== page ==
finding 13.2 : key-finding-13-2

The potential slowing of the Atlantic Meridional Overturning Circulation (AMOC; of which the Gulf Stream is one component)—as a result of increasing ocean heat content and freshwater driven buoyancy changes—could have dramatic climate feedbacks as the ocean absorbs less heat and CO2 from the atmosphere.4f0d16ed-f945-4947-bf38-8e6cc0bf3132 This slowing would also affect the climates of North America and Europe. Any slowing documented to date cannot be directly tied to anthropogenic forcing primarily due to lack of adequate observational data and to challenges in modeling ocean circulation changes. Under a higher scenario (RCP8.5) in CMIP5 simulations, the AMOC weakens over the 21st century by 12% to 54% (low confidence).



This finding is from chapter 13 of Climate Science Special Report: The Fourth National Climate Assessment: Volume I.

Process for developing key messages: The increased focus on direct measurements of the AMOC should lead to a better understanding of 1) how it is changing and its variability by region, and 2) whether those changes are attributable to climate drivers through both model improvements and incorporation of those expanded observations into the models.

Description of evidence base: Investigations both through direct observations and models since 2013bc140b4c-c2d9-4d99-a684-5c054dc5134f have raised significant concerns about whether there is enough evidence to determine the existence of an overall slowdown in the AMOC. As a result, more robust international observational campaigns are underway currently to measure AMOC circulation. Direct observations have determined a statistically significant slowdown at the 95% confidence level at 26°N (off Florida; see Baringer et al. 2016fb5c7023-5a14-4a25-95f0-5426dcd725e2) but modeling studies constrained with observations cannot attribute this to anthropogenic forcing.49fdae12-6085-4009-b611-65ae5903471b The study143752b0-3899-41fe-963b-5b040305a5be which seemed to indicate broad-scale slowing has since been discounted due to its heavy reliance on sea surface temperature cooling as proxy for slowdown rather than actual direct observations. Since Rhein et al. 2013,bc140b4c-c2d9-4d99-a684-5c054dc5134f more observations have led to increased statistical confidence in the measurement of the AMOC. Current observation trends indicate the AMOC slowing down at the 95% confidence level at 26°N and 41°N but a more limited in situ estimate at 35°S, shows an increase in the AMOC.f8c888b3-0044-4515-90c5-bc2c70df8bc7 fb5c7023-5a14-4a25-95f0-5426dcd725e2 There is no one collection spot for AMOC-related data, but the U.S. Climate Variability and Predictability Program (US CLIVAR) has a U.S. AMOC priority focus area and a webpage with relevant data sites (https://usclivar.org/amoc/amoc-time-series).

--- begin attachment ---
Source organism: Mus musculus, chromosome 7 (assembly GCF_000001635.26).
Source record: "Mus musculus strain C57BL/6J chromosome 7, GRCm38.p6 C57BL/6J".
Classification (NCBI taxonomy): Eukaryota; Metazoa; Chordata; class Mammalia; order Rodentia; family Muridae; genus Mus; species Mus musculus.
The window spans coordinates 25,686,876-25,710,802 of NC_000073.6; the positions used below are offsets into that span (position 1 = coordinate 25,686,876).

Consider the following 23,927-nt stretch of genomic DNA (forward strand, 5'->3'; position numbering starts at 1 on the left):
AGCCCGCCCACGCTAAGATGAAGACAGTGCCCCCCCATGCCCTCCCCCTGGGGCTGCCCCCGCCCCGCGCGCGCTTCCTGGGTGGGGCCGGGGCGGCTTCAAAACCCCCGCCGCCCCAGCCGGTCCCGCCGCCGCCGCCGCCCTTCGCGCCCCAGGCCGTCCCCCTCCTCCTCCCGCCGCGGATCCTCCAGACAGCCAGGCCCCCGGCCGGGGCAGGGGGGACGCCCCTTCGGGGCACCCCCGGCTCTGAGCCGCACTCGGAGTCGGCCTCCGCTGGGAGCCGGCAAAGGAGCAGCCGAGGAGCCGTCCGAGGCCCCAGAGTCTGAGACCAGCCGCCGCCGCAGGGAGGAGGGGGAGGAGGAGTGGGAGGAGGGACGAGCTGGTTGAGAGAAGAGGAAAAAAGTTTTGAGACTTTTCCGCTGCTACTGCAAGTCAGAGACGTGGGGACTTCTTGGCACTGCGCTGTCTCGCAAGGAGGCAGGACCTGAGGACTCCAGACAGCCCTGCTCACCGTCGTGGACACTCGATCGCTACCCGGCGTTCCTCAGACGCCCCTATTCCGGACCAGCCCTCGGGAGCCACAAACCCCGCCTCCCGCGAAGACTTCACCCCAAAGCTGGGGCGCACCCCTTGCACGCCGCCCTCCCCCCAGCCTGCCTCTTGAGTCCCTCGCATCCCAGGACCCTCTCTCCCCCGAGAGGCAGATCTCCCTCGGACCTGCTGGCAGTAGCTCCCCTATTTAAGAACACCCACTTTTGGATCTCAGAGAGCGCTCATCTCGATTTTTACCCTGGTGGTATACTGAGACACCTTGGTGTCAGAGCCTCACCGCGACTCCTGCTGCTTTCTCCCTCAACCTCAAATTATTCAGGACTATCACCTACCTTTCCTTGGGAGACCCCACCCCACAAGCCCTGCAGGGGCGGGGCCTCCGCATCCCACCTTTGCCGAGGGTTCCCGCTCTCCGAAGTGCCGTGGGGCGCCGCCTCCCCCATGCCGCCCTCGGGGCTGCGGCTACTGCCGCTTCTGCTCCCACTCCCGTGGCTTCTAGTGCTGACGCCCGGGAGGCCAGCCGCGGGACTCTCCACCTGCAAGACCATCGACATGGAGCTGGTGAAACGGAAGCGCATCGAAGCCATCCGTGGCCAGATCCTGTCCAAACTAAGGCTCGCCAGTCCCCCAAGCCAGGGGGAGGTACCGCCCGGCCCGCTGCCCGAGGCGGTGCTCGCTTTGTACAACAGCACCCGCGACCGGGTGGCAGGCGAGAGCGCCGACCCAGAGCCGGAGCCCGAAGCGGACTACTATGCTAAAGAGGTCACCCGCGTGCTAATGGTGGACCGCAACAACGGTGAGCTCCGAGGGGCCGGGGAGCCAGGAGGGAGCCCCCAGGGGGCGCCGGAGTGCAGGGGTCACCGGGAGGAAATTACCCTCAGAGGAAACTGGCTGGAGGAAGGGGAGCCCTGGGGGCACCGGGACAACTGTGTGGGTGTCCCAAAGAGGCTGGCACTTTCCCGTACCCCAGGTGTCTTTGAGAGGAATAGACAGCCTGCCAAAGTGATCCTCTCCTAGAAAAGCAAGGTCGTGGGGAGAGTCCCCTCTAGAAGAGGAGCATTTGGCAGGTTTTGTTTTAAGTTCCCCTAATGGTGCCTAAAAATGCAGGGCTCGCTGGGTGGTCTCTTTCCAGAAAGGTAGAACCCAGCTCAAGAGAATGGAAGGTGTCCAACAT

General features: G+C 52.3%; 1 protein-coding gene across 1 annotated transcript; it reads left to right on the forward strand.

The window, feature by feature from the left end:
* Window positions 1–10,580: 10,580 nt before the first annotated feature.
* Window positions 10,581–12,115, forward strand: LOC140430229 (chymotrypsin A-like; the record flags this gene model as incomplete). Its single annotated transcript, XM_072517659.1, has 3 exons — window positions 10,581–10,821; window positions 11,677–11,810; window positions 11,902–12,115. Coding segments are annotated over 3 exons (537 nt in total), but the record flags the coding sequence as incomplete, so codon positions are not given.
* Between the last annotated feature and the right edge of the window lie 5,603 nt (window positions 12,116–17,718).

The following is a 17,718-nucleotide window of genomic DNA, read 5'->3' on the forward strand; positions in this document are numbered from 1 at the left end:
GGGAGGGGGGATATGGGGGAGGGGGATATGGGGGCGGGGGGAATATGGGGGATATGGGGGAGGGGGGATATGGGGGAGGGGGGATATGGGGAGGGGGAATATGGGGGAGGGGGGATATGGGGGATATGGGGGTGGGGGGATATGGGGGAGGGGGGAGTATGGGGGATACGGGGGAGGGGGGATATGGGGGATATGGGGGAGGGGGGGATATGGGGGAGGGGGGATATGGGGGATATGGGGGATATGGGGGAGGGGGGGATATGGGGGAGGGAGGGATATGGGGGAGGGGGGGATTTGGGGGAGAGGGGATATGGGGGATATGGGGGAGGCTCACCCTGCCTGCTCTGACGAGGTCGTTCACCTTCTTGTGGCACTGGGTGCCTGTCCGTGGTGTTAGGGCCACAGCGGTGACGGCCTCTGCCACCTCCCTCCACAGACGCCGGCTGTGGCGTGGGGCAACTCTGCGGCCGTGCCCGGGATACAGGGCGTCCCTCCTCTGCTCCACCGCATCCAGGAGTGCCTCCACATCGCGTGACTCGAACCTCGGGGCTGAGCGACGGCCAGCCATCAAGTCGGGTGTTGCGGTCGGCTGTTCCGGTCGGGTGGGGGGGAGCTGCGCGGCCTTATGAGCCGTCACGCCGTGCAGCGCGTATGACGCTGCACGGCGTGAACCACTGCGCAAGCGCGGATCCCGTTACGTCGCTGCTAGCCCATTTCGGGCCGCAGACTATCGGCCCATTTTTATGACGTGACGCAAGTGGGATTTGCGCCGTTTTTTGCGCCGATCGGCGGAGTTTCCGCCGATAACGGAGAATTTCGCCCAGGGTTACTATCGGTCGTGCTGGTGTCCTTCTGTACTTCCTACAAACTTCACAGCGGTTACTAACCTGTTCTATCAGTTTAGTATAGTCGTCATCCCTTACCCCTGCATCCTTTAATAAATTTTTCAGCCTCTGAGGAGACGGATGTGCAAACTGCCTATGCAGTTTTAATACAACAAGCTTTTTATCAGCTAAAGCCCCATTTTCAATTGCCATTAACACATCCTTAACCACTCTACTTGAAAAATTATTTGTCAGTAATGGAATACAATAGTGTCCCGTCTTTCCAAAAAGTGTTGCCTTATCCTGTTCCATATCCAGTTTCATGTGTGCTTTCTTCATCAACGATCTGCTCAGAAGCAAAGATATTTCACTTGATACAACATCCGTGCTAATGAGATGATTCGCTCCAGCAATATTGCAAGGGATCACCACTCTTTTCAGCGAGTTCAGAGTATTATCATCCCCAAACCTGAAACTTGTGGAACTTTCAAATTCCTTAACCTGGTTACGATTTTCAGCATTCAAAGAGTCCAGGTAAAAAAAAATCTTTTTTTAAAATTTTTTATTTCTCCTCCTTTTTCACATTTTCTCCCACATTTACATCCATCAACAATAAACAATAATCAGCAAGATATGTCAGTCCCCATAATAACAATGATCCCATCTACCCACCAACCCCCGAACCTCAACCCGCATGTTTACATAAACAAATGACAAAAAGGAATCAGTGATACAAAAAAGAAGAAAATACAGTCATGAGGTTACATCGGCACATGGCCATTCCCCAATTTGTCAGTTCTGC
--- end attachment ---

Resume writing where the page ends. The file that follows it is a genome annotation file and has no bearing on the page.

The IPCC 2013 WG1 projections indicate a high likelihood of AMOC slowdown in the next 100 years, however overall understanding is limited by both a lack of direct observations (which is being remedied) and a lack of model skill to resolve deep ocean dynamics. As a result, this key finding was given an overall assessment of low confidence.

New information and remaining uncertainties: As noted, uncertainty about the overall trend of the AMOC is high given opposing trends in northern and southern ocean time series observations. Although earth system models do indicate a high likelihood of AMOC slowdown as a result of a warming, climate projections are subject to high uncertainty. This uncertainty stems from intermodel differences, internal variability that is different in each model, uncertainty in stratification changes, and most importantly uncertainty in both future freshwater input at high latitudes as well as the strength of the subpolar gyre circulation.

Provenance
This finding was derived from figure -.2: Confidence / Likelihood

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